Ultra High CRI Flood Light (PAR30)


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The world's highest CRI PAR30 Floodlight

bring ultra high cri into your home, you'll thank me

Limited quantities available now! 

It doesn't get any better than this 

From the industry's CRI leader, Yuji LED. I'm a firm believer that light quality can't be "too good" and I strive for the best, only the best. Do yourself a favor and turn your floodlight game up to 11. 

    Quick Stats

    • Highest CRI available on the market (Ra 95+ with 15 step index) 
    • 92+ R9 = true red 
    • Focusing from 10* to 60*
    • 0%-100% dimming (triac dimmer)
    • Generous Heatsink 
    • 16W  
    • 110V US ONLY! 

    Focusable from 10 degrees to 60 degrees

    This is basically a different form of brightness control from dimming. It also allows you more targeted illumination if you need it. This is the same bulb used in the Prometheus Task Light.

    Brightness is also related to the distance from the lamp to the target surface, so you can adjust "apparent" brightness by either focusing the bulb or changing the distance.  

    Ultra High CRI (95+): Most "High CRI" sources are still only 90-92 CRI 

    1. CRI is a measure of color reproduction accuracy. Sunlight is a perfect 100. These bulbs are rated at 95+ and the ones I tested were all 96 or 97. Don't trust any manufacturer that omits R9 values and/or doesn't show you the 15 step CRI chart. (see ours below)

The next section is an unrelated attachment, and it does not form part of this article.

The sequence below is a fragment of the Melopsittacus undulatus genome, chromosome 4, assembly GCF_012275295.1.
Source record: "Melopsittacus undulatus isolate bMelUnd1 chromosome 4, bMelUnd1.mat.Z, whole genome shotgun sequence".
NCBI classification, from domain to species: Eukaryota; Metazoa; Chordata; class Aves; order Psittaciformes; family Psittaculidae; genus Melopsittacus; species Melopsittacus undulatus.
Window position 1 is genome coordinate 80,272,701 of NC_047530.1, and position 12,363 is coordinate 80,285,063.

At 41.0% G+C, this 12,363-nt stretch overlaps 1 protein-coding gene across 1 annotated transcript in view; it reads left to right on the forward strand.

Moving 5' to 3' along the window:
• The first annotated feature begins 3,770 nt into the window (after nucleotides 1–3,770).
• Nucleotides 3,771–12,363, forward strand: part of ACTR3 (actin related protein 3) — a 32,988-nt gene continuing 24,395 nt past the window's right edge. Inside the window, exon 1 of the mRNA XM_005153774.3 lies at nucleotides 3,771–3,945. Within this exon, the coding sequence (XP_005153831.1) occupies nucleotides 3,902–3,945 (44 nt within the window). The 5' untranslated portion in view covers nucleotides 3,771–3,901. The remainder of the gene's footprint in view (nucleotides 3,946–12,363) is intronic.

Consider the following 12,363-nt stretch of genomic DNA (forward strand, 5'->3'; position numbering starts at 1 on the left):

2. ANSI minimum indoor lighting standard is 80 CRI...which is fine, but it's not great. This standard only requires the basic 8 step measurement, not the complete 15 step measurement. You spend a lot of time in your home and "fine" is not an admirable standard for something you spend so much time living with. You deserve great and this is it. 
    3. High R9 (true red) values: Many "High CRI" sources score a 50 or lower on true red. Ultra High CRI is only achieved with high R9. Not using the extended CRI measurement is how companies get a high rating but still perform poorly in the real world. R9 is especially important for skin tones and many natural things like food, wood, etc.     
    4. The human “super power” is distinguishing color...why use lights that limit that? We tested High CRI against low CRI at a couple of trade shows. We showed them two lights that were identical, except for CRI...and 97% of people picked High CRI based on the simple question, "which one would you choose." People NEVER agree on anything at 97%.  

    Peak Wavelength: the “last mile” in lighting design (High R9 again) 

    1. No one (and I mean no one) talks about this (except Jon), but it’s the difference between good and bad. Our bulbs have a “true red” 635nm peak wavelength. I tested it myself and you can see it in the images below. This peak wavelength is critical in achieving high R9. 
    2. Many bulbs that are 90+ CRI still look bad because their peak wavelength shifts green or yellow...Remember your superpower? Combine this with a low R9 and your regular "High CRI" bulb isn't cutting it. I guarantee if you compare them you can tell the difference, and you are going to choose the "better" bulb. Remember those trade show tests? 97% !!!

    Choosing the right CCT (color temperature)

    In this case it's pretty simple and I like simple. Read on. 

    When to choose 3000K 

    1. You know you like it, you know you want it
    2. Desirable for spaces you might occupy before bedtime; promotes sleep
    3. Slightly lower brightness than the 5000K bulb.

    When to choose 5000K

    1. You know you like it, you know you want it
    2. Desirable for daytime work spaces; promotes alertness
    3. Slightly higher brightness than the 3000K bulb.

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